6. Something Wild (Jonathan Demme, 1986)
Sensible New York yuppie Charles Driggs (Jeff Daniels) is kidnapped by the bizarre, childish Lulu (Melanie Griffith). They embark upon a road trip which takes them to Virginia, pursued by Lulu’s violent ex-husband Ray (Ray Liotta).
Roger Ebert said of Something Wild: “this is one of those rare movies where the plot seems surprised at what the characters do.” It is the pinnacle of the road movie and romance genres, with a character-driven plot-line harkening back to the ‘40s noirs. Conversely, its colourful mise-en-scène is emblematic of the ‘80s, with strokes of African style, incorporating an impressive reggae, pop and art rock soundtrack.
Whilst Jeff Daniels is a brilliant leading man, Ray Liotta stands out in what is one of his greatest roles. Few actors bested his deep level of terror and menace, at the same time as being effortlessly cool and intermittently funny. Though Something Wild received great reviews upon its release, it still hasn’t been appreciated as one of the seminal pictures of the ‘80s. The film’s director, genre acrobat Jonathan Demme, would later go on to helm The Silence of the Lambs and Philadelphia.
7. City on Fire (Ringo Lam, 1987)
Playful cop Ko Chow (Chow Yun-fat) goes undercover to bring to justice the perpetrators of a jewellery heist.
City on Fire was well-received in Hong Kong upon its release, though it hasn’t been given the exposure in the west it deserves. It served as the main inspiration for Reservoir Dogs. The storyline is virtually identical, as are many of the shots. Such is the commonality, Reservoir Dogs is like an American remake of the film and verges on plagiarism.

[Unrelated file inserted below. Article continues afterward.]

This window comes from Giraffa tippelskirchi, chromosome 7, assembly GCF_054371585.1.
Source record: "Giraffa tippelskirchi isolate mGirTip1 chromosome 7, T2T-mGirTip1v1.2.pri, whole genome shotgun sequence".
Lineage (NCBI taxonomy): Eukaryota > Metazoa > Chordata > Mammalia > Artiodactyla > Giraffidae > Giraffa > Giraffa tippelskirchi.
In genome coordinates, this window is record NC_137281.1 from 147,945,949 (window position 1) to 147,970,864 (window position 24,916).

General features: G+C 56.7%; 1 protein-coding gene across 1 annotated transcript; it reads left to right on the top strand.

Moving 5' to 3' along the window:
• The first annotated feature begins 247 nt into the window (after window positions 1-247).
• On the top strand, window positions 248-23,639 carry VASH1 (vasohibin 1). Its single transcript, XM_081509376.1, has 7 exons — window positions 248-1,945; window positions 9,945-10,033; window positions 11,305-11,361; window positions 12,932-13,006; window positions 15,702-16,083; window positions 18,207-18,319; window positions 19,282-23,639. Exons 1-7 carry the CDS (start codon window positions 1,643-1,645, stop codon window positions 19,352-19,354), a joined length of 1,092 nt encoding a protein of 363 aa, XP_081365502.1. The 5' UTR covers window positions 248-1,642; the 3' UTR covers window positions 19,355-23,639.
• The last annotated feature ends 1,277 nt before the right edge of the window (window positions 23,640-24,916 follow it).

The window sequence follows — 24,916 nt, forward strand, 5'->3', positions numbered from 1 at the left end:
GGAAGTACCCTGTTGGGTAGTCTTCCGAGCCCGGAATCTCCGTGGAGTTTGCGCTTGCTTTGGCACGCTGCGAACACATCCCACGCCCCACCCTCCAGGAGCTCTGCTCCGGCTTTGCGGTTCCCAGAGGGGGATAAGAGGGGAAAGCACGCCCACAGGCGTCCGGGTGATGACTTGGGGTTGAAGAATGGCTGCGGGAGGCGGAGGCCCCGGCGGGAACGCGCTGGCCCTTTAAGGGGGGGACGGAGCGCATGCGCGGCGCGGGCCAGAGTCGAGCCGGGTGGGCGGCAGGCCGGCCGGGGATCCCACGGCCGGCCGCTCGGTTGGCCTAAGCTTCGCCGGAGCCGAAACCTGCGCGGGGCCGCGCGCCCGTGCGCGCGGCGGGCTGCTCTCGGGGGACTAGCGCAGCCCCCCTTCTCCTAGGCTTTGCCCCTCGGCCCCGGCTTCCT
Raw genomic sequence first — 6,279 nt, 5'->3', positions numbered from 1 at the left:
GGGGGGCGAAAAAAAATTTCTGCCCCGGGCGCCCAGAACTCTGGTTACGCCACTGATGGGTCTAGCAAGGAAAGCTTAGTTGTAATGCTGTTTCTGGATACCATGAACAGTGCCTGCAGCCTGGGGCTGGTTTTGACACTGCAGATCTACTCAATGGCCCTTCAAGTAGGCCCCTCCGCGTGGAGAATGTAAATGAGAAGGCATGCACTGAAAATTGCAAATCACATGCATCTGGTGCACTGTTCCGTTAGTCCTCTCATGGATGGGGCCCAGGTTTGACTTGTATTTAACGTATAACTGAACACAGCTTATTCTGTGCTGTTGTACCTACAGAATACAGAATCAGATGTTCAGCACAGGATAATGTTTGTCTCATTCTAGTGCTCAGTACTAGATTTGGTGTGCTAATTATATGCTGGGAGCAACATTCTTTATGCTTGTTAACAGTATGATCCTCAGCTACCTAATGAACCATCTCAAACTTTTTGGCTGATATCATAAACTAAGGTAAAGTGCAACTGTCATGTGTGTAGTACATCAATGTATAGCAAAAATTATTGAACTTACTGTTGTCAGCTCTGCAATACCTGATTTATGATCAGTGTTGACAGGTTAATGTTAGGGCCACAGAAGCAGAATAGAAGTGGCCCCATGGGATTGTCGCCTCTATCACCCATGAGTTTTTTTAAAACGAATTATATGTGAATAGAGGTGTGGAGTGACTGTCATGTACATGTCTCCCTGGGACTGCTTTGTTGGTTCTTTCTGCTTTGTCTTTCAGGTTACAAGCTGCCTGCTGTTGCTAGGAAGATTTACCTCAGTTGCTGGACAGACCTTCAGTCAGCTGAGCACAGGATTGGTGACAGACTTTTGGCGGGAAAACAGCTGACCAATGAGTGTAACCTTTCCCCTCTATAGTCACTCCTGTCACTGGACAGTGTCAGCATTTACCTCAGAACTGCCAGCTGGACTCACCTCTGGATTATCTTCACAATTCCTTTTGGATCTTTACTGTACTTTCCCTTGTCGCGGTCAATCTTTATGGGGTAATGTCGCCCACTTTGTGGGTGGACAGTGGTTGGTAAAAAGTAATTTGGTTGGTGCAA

Typical of great Hong Kong cinema, the provocative City on Fire boasts dazzlingly-executed, tense action sequences, car chases and unforgiving, jaw-dropping violence, putting American cinema to shame. In addition, with its saxophone score, focused, taut plot, tragic, romantic underbelly and the star quality of the charismatic Chow Yun-fat, the film is unequivocally the height of the heist sub-genre.
8. Drowning By Numbers (Peter Greenaway, 1988)
3 generations of self-important women, all called Cissie Colpitts (Joan Plowright, Juliet Stevenson, Joley Richardson), plot to murder their respective husbands. They’re assisted by the skittish Henry Madgett (Bernard Hill), who harbours romantic feelings towards them. The story takes place in rural Suffolk, eastern England.
Drowning By Numbers was shot with astoundingly painterly cinematography, reflecting Greenaway’s background as an artist, his interest in baroque and renaissance paintings. What is more, the symmetrical framing, horizontal camera pans and overall quirky visual style bears great similarity to the work of Wes Anderson, specifically Moonrise Kingdom (2012). Though Anderson hasn’t explicitly listed Greenaway as an inspiration, his influence is obvious, with some shots identical to those found in Anderson’s filmography.
Greenaway has expressed his dislike for most movies, describing them as merely “19th century French novels,” citing the uniformity, predictability and repetition of their construction. By this token, the arthouse Drowning By Numbers is unusual, groundbreaking and original, with very artistic sensibilities and priorities. It not only broadens what a crime piece can do, but what moviemaking is capable of reaching.